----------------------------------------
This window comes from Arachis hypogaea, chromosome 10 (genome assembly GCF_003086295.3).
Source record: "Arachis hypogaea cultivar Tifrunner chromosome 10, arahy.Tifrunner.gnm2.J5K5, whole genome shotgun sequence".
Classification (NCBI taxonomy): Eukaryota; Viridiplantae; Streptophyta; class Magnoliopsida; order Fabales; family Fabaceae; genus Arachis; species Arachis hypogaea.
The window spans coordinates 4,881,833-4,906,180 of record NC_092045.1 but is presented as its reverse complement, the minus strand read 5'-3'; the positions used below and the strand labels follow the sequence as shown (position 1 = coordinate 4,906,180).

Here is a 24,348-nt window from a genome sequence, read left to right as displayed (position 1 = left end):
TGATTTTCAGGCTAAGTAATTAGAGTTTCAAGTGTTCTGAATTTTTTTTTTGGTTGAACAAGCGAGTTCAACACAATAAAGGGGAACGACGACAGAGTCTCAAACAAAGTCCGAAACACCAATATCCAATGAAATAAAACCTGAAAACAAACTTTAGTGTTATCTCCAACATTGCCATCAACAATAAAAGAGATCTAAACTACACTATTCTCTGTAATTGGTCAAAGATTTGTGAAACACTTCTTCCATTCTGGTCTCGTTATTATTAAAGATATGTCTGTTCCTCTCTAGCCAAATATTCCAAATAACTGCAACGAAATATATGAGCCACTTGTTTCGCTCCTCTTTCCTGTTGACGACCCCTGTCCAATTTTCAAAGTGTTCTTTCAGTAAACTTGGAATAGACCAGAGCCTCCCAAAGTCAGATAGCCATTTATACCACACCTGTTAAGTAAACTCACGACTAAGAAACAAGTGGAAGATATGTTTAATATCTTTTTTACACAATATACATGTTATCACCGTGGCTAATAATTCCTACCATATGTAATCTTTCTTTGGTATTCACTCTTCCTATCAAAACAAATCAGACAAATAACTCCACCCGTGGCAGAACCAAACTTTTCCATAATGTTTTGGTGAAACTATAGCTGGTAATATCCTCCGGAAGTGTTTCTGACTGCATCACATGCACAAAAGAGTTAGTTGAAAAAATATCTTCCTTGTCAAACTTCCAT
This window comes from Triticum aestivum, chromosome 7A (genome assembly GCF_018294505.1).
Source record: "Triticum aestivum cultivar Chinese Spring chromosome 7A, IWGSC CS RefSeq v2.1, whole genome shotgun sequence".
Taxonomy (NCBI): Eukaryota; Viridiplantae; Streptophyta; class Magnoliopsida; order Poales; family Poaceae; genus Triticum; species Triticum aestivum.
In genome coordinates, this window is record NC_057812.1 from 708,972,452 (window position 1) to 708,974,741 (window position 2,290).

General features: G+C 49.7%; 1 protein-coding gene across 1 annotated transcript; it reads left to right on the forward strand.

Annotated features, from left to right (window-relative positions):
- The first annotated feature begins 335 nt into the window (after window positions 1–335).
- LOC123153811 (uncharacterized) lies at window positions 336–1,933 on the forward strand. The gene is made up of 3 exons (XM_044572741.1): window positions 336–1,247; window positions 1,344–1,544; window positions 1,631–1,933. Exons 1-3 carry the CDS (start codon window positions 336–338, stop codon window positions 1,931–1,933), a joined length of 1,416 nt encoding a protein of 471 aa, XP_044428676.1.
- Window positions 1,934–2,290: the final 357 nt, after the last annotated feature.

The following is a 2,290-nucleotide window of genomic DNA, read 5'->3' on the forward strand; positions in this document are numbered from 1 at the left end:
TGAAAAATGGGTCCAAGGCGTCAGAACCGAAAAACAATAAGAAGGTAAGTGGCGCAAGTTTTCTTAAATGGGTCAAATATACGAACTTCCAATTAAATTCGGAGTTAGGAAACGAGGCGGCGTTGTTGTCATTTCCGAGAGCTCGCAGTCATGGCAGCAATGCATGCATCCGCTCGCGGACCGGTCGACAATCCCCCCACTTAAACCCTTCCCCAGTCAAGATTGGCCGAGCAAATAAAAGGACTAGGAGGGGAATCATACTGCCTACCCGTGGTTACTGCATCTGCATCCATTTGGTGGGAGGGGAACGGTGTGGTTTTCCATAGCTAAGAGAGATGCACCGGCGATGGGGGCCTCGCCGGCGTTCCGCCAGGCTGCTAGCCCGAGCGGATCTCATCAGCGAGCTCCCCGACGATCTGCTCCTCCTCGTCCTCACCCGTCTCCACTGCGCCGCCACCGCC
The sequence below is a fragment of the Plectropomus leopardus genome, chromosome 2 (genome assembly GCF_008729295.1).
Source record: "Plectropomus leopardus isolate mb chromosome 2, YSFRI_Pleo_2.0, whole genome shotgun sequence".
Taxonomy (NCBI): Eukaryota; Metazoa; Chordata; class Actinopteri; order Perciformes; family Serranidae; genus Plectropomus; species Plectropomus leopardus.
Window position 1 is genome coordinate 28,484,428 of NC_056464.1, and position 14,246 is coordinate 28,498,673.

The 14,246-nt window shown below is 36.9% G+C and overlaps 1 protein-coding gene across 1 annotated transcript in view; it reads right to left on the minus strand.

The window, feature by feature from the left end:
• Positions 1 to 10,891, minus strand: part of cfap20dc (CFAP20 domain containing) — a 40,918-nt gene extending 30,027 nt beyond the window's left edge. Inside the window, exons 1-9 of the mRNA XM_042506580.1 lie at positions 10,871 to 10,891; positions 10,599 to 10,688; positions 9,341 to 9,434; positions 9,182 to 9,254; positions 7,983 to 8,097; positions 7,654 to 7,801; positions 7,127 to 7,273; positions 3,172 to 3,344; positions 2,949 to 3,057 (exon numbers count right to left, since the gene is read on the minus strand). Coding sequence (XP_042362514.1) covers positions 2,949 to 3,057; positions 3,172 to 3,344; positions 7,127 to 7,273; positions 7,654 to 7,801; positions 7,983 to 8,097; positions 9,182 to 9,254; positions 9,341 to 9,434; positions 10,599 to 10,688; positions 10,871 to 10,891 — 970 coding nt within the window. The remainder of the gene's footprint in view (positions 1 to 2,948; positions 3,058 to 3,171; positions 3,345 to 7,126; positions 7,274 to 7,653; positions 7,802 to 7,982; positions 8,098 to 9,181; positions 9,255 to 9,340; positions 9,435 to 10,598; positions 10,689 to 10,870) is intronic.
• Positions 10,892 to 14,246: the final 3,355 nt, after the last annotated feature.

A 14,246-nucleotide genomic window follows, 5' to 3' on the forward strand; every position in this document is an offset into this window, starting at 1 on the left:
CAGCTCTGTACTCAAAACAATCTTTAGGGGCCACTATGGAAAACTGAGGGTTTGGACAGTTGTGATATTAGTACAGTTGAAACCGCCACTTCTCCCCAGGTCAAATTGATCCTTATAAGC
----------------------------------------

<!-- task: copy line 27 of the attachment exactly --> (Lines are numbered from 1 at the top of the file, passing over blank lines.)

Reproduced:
CAGCTCTGTACTCAAAACAATCTTTAGGGGCCACTATGGAAAACTGAGGGTTTGGACAGTTGTGATATTAGTACAGTTGAAACCGCCACTTCTCCCCAGGTCAAATTGATCCTTATAAGC